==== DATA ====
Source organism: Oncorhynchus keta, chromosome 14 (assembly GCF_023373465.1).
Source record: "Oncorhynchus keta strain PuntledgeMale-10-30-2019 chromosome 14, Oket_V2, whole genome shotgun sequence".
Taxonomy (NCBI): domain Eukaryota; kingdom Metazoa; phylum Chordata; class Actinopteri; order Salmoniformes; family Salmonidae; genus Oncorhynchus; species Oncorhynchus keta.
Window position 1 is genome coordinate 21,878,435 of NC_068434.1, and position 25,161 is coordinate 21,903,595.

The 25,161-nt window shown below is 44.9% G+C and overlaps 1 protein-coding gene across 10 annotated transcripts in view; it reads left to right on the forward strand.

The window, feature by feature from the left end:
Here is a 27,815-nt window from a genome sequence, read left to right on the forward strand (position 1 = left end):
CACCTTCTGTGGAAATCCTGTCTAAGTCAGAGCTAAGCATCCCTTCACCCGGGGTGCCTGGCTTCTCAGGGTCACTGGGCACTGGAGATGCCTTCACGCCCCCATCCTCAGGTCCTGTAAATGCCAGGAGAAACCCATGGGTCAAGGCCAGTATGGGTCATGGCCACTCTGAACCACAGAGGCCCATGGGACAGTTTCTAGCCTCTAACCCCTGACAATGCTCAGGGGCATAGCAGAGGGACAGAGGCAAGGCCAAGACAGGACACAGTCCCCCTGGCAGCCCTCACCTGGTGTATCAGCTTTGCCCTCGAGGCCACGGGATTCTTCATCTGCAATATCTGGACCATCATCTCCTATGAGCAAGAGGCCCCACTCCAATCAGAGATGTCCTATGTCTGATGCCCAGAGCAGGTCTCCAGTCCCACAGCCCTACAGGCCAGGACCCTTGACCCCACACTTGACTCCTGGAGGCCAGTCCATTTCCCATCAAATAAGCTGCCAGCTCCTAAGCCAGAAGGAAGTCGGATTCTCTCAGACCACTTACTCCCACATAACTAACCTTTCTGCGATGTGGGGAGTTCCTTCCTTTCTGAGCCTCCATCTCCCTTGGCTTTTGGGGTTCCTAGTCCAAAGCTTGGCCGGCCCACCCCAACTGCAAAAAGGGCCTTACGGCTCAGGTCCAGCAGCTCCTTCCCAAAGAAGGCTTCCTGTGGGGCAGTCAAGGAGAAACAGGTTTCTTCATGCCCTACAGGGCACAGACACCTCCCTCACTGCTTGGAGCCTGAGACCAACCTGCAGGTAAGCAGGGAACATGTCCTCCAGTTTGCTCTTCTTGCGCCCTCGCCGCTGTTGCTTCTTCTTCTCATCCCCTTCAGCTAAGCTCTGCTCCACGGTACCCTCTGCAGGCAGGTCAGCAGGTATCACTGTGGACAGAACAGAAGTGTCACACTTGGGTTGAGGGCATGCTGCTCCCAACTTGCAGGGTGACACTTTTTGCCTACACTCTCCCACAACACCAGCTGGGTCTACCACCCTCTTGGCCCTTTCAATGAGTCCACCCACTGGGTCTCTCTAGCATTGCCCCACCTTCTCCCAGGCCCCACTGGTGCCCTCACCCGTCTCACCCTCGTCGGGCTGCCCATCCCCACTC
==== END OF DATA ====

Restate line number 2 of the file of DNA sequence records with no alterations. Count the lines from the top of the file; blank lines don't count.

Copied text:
Source record: "Oncorhynchus keta strain PuntledgeMale-10-30-2019 chromosome 14, Oket_V2, whole genome shotgun sequence".